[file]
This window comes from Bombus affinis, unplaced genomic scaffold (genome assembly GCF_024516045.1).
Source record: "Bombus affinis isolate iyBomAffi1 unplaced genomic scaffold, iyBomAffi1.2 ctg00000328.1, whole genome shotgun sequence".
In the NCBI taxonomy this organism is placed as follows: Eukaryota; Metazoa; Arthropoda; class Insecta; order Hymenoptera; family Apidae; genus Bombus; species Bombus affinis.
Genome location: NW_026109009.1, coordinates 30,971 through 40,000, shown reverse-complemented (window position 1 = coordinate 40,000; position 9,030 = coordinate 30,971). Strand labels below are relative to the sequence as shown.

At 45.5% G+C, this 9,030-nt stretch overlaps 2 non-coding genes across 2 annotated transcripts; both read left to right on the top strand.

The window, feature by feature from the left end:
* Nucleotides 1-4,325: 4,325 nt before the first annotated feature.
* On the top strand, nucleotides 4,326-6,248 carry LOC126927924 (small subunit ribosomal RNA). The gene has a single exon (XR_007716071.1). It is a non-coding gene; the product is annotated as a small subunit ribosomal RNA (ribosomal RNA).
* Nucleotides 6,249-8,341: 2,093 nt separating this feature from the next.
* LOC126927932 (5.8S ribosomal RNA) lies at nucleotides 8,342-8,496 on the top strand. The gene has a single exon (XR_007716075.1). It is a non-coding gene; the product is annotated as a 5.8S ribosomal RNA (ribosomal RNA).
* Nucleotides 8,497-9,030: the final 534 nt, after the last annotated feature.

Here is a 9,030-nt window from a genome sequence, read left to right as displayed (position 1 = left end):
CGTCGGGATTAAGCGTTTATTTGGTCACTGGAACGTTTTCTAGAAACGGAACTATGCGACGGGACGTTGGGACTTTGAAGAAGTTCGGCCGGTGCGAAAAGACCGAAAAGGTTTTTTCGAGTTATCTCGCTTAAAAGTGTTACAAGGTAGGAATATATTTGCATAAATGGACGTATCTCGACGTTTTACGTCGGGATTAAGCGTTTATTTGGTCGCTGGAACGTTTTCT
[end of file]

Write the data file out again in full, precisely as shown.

This window comes from Bombus affinis, unplaced genomic scaffold (genome assembly GCF_024516045.1).
Source record: "Bombus affinis isolate iyBomAffi1 unplaced genomic scaffold, iyBomAffi1.2 ctg00000328.1, whole genome shotgun sequence".
In the NCBI taxonomy this organism is placed as follows: Eukaryota; Metazoa; Arthropoda; class Insecta; order Hymenoptera; family Apidae; genus Bombus; species Bombus affinis.
Genome location: NW_026109009.1, coordinates 30,971 through 40,000, shown reverse-complemented (window position 1 = coordinate 40,000; position 9,030 = coordinate 30,971). Strand labels below are relative to the sequence as shown.

At 45.5% G+C, this 9,030-nt stretch overlaps 2 non-coding genes across 2 annotated transcripts; both read left to right on the top strand.

The window, feature by feature from the left end:
* Nucleotides 1-4,325: 4,325 nt before the first annotated feature.
* On the top strand, nucleotides 4,326-6,248 carry LOC126927924 (small subunit ribosomal RNA). The gene has a single exon (XR_007716071.1). It is a non-coding gene; the product is annotated as a small subunit ribosomal RNA (ribosomal RNA).
* Nucleotides 6,249-8,341: 2,093 nt separating this feature from the next.
* LOC126927932 (5.8S ribosomal RNA) lies at nucleotides 8,342-8,496 on the top strand. The gene has a single exon (XR_007716075.1). It is a non-coding gene; the product is annotated as a 5.8S ribosomal RNA (ribosomal RNA).
* Nucleotides 8,497-9,030: the final 534 nt, after the last annotated feature.

Here is a 9,030-nt window from a genome sequence, read left to right as displayed (position 1 = left end):
CGTCGGGATTAAGCGTTTATTTGGTCACTGGAACGTTTTCTAGAAACGGAACTATGCGACGGGACGTTGGGACTTTGAAGAAGTTCGGCCGGTGCGAAAAGACCGAAAAGGTTTTTTCGAGTTATCTCGCTTAAAAGTGTTACAAGGTAGGAATATATTTGCATAAATGGACGTATCTCGACGTTTTACGTCGGGATTAAGCGTTTATTTGGTCGCTGGAACGTTTTCT